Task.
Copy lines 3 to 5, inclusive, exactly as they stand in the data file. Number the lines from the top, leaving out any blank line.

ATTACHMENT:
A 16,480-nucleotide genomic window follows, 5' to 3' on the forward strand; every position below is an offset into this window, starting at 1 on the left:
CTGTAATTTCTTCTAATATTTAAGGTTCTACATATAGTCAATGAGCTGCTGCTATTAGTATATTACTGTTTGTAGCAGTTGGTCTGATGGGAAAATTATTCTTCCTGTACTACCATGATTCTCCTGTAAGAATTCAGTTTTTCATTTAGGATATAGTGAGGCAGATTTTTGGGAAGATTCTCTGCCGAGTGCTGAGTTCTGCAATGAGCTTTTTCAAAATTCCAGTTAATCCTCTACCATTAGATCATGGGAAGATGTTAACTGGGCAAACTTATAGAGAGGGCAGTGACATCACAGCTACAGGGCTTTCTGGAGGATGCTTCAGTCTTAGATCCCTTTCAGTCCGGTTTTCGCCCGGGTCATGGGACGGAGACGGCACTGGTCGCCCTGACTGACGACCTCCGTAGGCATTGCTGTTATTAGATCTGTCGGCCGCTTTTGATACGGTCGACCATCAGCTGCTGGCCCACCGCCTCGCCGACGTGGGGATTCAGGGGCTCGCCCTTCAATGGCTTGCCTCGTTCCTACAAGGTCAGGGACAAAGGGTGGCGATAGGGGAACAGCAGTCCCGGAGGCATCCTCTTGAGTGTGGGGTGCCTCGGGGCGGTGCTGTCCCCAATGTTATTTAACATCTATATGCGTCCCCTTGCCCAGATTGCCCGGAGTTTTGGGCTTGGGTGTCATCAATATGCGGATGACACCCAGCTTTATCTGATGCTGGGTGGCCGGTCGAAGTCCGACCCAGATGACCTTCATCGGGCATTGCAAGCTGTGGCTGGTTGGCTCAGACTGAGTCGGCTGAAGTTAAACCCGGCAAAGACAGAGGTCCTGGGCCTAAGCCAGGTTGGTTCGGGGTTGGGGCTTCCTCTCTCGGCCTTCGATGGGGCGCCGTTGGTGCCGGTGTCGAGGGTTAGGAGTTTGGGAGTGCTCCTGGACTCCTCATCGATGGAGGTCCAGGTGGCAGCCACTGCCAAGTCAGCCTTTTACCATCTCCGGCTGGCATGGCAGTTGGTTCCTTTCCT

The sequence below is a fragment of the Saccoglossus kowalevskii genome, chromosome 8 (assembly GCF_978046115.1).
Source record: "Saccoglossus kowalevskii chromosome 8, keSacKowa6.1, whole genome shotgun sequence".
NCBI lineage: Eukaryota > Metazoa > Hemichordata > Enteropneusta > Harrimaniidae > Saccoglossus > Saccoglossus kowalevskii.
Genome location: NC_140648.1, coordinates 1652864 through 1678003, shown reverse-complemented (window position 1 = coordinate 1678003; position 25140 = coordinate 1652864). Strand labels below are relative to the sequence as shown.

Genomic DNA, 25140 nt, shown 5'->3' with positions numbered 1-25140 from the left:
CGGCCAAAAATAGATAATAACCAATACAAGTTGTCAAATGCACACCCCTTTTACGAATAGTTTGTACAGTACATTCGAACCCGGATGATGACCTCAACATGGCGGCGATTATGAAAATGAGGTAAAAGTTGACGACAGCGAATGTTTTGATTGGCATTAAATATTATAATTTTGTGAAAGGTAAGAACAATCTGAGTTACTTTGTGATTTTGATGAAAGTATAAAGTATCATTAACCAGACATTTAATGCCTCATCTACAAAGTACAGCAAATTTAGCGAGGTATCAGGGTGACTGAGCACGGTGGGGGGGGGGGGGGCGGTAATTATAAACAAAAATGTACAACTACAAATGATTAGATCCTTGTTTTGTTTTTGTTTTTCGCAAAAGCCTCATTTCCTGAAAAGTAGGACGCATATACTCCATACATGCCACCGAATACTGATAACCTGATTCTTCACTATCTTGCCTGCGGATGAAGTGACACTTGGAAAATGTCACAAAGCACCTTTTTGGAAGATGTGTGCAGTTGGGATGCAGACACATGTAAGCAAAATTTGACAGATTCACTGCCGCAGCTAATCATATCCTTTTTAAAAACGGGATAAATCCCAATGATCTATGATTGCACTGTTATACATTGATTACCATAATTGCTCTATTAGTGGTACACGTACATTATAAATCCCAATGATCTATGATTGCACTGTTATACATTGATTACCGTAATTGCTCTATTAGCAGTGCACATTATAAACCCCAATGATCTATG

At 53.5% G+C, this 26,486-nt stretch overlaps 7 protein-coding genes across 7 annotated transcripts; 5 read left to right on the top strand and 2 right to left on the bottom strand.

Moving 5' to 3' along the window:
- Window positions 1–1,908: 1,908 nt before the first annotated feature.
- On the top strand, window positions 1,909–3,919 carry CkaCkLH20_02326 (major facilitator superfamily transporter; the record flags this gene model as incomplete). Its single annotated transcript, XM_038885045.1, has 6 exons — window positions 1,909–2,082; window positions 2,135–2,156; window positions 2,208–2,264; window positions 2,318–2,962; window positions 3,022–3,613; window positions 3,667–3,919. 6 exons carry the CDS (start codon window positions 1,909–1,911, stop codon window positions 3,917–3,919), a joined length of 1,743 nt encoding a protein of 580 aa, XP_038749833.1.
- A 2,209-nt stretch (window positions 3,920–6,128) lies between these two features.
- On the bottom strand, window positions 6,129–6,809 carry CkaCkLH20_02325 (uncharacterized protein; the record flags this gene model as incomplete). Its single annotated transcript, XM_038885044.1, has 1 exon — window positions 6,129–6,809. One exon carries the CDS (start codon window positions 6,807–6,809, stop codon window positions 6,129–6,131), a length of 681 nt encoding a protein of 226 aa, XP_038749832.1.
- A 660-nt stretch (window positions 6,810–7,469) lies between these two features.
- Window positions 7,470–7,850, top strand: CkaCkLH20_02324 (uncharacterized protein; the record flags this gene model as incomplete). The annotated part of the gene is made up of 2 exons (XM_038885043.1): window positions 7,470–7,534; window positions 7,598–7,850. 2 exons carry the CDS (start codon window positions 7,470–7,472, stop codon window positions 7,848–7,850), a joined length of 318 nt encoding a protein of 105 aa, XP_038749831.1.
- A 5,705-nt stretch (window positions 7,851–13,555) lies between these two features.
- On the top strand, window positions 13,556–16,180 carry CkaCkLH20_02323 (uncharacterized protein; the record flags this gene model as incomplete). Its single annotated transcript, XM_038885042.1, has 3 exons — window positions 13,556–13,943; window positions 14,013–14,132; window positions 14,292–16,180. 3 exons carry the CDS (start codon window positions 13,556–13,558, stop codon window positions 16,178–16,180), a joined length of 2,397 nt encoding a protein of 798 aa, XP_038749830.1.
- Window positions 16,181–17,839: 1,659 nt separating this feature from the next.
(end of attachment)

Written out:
The sequence below is a fragment of the Saccoglossus kowalevskii genome, chromosome 8 (assembly GCF_978046115.1).
Source record: "Saccoglossus kowalevskii chromosome 8, keSacKowa6.1, whole genome shotgun sequence".
NCBI lineage: Eukaryota > Metazoa > Hemichordata > Enteropneusta > Harrimaniidae > Saccoglossus > Saccoglossus kowalevskii.